Māori authority businesses have continued to display resilience in the face of economic turmoil. In 2021, the value of their sales, exports, and the number of filled jobs were all on the rise compared to the year before.
Māori businesses are an integral part of Aotearoa’s economy. And although such businesses are deeply intertwined in this ecosystem, they also make a unique contribution to our business world. BDO’s Māori business survey has found that kaitiakitanga (guardianship) and sustainability outcomes have always been a top priority for Māori businesses. They also place great value on being able to provide opportunities and support to their communities. COVID-19 intensified this goal, and many Māori businesses multiplied their efforts by providing support to the vulnerable.
In this article, we will focus on the performance of Māori authorities, which are defined as businesses that administer communally owned Māori property on behalf of individual members. As of December 2021, there were over 1,450 economically significant Māori authorities and subsidiaries. A quarter of these operate in the primary and goods producing (manufacturing, construction, and electricity, gas, water and waste services) industries. Note that Māori-owned SMEs and tourism businesses are not represented within this data.
Sales by Māori authorities increased throughout the pandemic
Growth in sales over the past year was supported predominantly by Māori authorities’ activities in the service sector. The value these businesses place on communal well-being meant that many Māori authorities assisted with the rollout of preventative measures, such as vaccines, during the pandemic. In the year to December 2021, the value of sales in the health care and social assistance sector were up by over 40 percent (past of the service sector in the graph below). Those in the primary sector also performed well, with sales up by 13 percent during the year.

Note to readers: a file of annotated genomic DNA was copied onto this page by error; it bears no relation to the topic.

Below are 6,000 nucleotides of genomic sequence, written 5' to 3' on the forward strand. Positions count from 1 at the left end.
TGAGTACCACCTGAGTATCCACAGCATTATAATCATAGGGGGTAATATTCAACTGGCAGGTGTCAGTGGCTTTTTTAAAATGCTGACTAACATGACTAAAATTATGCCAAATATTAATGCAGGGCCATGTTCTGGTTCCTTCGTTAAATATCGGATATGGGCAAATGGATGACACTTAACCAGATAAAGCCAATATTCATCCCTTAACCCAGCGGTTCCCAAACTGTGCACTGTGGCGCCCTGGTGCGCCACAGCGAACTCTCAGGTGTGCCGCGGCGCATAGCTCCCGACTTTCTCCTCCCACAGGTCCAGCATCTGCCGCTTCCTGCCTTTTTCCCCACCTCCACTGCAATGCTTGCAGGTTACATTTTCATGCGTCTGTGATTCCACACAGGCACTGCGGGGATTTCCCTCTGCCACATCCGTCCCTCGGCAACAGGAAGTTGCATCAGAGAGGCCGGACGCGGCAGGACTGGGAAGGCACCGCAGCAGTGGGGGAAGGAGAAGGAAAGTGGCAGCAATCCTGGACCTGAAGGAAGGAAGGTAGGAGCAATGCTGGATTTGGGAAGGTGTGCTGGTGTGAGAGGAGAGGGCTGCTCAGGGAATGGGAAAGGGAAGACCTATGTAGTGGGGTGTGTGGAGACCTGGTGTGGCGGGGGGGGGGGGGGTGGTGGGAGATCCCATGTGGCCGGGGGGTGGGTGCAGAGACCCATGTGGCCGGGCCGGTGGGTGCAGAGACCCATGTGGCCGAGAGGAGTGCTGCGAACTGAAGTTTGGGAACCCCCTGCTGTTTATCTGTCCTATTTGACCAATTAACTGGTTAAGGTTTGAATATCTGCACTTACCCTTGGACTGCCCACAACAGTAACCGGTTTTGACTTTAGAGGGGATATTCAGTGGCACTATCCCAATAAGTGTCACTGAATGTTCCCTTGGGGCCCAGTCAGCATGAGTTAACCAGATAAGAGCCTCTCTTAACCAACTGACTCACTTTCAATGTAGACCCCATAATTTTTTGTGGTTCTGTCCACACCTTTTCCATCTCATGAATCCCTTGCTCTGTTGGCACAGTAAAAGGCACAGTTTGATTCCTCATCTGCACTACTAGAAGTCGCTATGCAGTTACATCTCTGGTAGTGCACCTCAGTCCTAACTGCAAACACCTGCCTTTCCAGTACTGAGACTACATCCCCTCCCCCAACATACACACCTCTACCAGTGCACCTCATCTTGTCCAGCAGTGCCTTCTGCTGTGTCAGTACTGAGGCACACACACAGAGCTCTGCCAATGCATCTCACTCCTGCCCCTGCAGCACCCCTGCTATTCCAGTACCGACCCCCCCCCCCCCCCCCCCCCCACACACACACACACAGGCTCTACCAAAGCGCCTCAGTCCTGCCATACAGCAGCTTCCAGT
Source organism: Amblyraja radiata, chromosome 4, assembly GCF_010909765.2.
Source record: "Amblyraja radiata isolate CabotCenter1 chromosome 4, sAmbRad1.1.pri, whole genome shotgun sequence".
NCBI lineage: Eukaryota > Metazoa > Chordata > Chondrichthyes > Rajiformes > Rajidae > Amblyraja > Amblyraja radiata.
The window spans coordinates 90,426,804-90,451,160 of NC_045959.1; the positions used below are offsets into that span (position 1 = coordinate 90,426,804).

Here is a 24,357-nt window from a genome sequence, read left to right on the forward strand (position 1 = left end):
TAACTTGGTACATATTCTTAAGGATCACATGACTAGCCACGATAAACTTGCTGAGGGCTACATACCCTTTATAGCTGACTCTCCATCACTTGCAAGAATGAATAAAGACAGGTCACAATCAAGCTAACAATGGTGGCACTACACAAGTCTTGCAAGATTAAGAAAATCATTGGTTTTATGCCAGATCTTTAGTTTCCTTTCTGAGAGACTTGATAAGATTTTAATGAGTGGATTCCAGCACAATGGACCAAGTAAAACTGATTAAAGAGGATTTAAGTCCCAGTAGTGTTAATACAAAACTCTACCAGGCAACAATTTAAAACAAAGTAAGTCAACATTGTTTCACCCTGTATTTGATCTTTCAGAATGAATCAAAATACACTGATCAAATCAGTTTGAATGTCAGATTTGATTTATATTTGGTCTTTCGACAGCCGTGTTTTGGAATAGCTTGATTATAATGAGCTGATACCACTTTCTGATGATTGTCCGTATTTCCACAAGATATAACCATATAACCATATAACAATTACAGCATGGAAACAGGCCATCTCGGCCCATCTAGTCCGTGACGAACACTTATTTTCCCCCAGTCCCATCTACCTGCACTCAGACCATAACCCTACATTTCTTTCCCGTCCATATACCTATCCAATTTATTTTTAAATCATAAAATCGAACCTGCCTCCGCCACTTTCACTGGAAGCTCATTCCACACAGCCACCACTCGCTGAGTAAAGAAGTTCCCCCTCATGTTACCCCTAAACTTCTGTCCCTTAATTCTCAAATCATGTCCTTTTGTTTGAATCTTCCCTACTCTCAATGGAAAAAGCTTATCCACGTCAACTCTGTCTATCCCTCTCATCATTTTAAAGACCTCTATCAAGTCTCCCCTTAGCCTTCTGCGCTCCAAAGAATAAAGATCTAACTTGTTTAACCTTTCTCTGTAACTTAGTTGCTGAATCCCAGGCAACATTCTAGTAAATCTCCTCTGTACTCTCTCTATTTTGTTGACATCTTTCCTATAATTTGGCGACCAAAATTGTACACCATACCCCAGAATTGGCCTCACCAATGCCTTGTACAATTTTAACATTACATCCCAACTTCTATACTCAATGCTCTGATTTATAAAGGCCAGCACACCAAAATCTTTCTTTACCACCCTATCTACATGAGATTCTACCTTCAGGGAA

The number of filled jobs was also up for those in the service (8.1 percent) and primary (1.4 percent) sector industries during the year, as were earnings by employees. Total earnings by primary sector employees rose by four percent, while for those in the service sector earnings were up by 14 percent. However, in line with the sluggish growth in sales for businesses in the goods producing sector, Māori authorities shed roles in these industries, with 7.6 percent fewer filled jobs compared to 2020. Total earnings for employees were also down by over eight percent.
Exports by Māori authorities grew faster than those for all New Zealand businesses
In 2021, total exports by Māori authorities were up by 21 percent, while export growth for all businesses was just 5.6 percent. Dairy products such as milk powder, butter, and cheese comprised nearly 40 percent of all exports, slightly higher than the 32 percent for all New Zealand businesses. These exports performed exceptionally well during the year, growing by 35 percent for Māori authorities, compared to 7.2 percent overall.
As is the case for all New Zealand exports, the largest trading partner for Māori authorities, by far, was China, with over half (54 percent) of all international sales made there. This was significantly higher than the share of our total exports to China (34 percent).
While this data points to the resilience of Māori authorities, it is important to remember that it does not paint a full picture of how all Māori businesses have fared. Māori-owned SMEs and tourism businesses faced the brunt of the pandemic. As the economy adapts to the post-pandemic world, many businesses and business support agencies will have to understand exactly what has driven the successes highlighted in this article and consider what long-term sustainability looks like, along with what form support for smaller businesses should take.